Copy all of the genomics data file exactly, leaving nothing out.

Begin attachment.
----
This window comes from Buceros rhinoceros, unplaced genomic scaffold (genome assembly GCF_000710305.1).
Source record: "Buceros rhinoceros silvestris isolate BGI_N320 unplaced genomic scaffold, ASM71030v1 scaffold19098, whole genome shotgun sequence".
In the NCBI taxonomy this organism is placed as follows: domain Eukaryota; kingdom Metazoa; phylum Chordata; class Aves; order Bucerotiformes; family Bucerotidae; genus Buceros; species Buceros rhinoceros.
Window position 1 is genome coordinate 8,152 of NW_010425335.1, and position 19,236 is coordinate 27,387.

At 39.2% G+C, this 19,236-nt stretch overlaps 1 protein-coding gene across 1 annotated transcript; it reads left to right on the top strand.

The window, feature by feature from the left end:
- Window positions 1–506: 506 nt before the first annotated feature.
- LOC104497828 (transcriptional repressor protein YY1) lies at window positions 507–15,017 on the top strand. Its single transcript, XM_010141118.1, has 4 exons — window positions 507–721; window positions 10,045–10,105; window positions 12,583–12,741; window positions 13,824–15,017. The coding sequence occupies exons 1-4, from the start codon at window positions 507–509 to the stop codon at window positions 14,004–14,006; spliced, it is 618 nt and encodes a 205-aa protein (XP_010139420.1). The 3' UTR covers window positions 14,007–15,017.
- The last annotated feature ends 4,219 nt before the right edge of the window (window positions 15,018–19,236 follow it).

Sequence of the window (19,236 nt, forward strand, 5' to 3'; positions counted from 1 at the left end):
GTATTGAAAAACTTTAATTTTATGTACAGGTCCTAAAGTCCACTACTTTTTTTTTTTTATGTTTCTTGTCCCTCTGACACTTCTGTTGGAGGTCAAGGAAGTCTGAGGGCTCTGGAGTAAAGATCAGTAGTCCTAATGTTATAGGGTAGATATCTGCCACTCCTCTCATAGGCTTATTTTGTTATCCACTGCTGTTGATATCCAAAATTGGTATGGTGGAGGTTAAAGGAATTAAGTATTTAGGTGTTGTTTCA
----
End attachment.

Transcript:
This window comes from Buceros rhinoceros, unplaced genomic scaffold (genome assembly GCF_000710305.1).
Source record: "Buceros rhinoceros silvestris isolate BGI_N320 unplaced genomic scaffold, ASM71030v1 scaffold19098, whole genome shotgun sequence".
In the NCBI taxonomy this organism is placed as follows: domain Eukaryota; kingdom Metazoa; phylum Chordata; class Aves; order Bucerotiformes; family Bucerotidae; genus Buceros; species Buceros rhinoceros.
Window position 1 is genome coordinate 8,152 of NW_010425335.1, and position 19,236 is coordinate 27,387.

At 39.2% G+C, this 19,236-nt stretch overlaps 1 protein-coding gene across 1 annotated transcript; it reads left to right on the top strand.

The window, feature by feature from the left end:
- Window positions 1–506: 506 nt before the first annotated feature.
- LOC104497828 (transcriptional repressor protein YY1) lies at window positions 507–15,017 on the top strand. Its single transcript, XM_010141118.1, has 4 exons — window positions 507–721; window positions 10,045–10,105; window positions 12,583–12,741; window positions 13,824–15,017. The coding sequence occupies exons 1-4, from the start codon at window positions 507–509 to the stop codon at window positions 14,004–14,006; spliced, it is 618 nt and encodes a 205-aa protein (XP_010139420.1). The 3' UTR covers window positions 14,007–15,017.
- The last annotated feature ends 4,219 nt before the right edge of the window (window positions 15,018–19,236 follow it).

Sequence of the window (19,236 nt, forward strand, 5' to 3'; positions counted from 1 at the left end):
GTATTGAAAAACTTTAATTTTATGTACAGGTCCTAAAGTCCACTACTTTTTTTTTTTTATGTTTCTTGTCCCTCTGACACTTCTGTTGGAGGTCAAGGAAGTCTGAGGGCTCTGGAGTAAAGATCAGTAGTCCTAATGTTATAGGGTAGATATCTGCCACTCCTCTCATAGGCTTATTTTGTTATCCACTGCTGTTGATATCCAAAATTGGTATGGTGGAGGTTAAAGGAATTAAGTATTTAGGTGTTGTTTCA